Did you participate in these Moo's and Muds and on-line worlds at that time?

To some extent. I wasn’t very attracted by the text interface, and all the terminology you had to master. It was kind of like DOS.

And every world has his own set of arcane commands...

Yeah, and I had done like enough learning in programming language in arcane systems to... But I could see then when those environments got a visual interface, when people were embodied by what we now call avatars, and the worlds were visual, it would probably reduce the level of dialogue, but it would increase the appeal, and it would be quite an exposure. And I read Snow Crash like everyone else.

Well I didn’t, I still have to...

It was apparent that that vision could come one day, so I hooked up with people I had known for a couple of years, Contact Cultures of the Imagination, which was a group of anthropologists and NASA scientists. And that group included science fiction writers, many of the worlds most known science fiction writers, anthropologists, community designers, primate researchers, space scientists and their whole theme was trying to see what happens when human beings contact another civilization.

So you got in touch with Neil Stephenson?

No, I did later. By then he wasn’t a part of this group. He was the younger generation, they were the older generations science fiction writers like Gerry Parnell, Larry Niven and Paul Anderson. And part of the theme of the organization was creating Muds for education, creating a future human civilization in the solar system, and each university did a Mud simulation and created its own community. And then the communities would be put into contact with each other. And this is called the Bateson Project, named for Gregory Bateson who was like the mentor of this organization in a sense, of all the people here. And so that was organized out of the Northern Arizona University, by a guy named professor Ried Reiner, and he was hugely successful, they got major awards. Students learns how to create a whole community, how to interact, how to contact other communities. This started in ‘89 and it's still going on. And that was a virtual world which was truly well structured.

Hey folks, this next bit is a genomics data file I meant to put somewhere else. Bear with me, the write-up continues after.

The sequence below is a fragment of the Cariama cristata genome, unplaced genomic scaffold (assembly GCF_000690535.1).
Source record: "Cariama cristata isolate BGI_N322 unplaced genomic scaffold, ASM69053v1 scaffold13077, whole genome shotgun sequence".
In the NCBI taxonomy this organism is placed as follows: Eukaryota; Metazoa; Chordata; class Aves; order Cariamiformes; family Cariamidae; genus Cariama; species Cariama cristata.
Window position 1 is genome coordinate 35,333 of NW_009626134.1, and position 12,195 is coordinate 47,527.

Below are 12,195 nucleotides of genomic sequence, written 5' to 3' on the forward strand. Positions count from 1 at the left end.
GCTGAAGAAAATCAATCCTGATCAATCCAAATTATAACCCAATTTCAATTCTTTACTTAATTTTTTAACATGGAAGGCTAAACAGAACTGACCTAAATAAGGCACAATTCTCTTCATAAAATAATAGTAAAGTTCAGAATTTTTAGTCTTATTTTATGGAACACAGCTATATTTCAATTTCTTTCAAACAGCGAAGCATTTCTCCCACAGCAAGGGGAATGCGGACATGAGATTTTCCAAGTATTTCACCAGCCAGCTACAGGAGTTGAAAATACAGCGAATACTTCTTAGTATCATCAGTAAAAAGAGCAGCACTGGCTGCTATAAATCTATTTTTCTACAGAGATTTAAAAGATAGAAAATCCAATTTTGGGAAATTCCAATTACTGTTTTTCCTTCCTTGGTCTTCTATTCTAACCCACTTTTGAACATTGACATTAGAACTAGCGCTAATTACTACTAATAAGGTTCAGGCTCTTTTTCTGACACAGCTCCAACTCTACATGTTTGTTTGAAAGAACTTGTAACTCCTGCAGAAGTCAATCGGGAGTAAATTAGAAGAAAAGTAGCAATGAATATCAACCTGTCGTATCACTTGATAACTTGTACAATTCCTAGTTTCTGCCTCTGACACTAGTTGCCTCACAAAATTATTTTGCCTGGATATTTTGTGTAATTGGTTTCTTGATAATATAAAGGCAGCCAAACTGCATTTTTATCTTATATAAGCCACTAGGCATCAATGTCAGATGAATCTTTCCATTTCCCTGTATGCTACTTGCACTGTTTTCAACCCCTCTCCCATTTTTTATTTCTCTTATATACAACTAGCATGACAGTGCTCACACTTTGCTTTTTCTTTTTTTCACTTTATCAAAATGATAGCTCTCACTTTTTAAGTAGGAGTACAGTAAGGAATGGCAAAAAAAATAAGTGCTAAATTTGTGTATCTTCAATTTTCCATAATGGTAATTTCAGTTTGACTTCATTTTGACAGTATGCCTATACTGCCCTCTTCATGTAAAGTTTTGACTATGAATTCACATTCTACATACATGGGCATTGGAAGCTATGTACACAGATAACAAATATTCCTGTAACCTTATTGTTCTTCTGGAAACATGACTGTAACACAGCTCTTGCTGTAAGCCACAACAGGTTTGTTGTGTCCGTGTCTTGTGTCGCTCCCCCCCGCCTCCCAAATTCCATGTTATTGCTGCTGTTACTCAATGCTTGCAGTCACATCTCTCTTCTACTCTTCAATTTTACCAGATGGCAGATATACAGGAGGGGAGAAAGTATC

So by the time you got involved with that it was well underway?

Yes, and at the same time this contact organization had created virtual worlds, modeled virtual worlds for about fifteen years, because the science fiction writers would call them and say: "I’m gonna design a planet an asociety." And they would actually... teams in this organization would design everything from geology to social structure to it’s creation myths, total climate design...

Wow..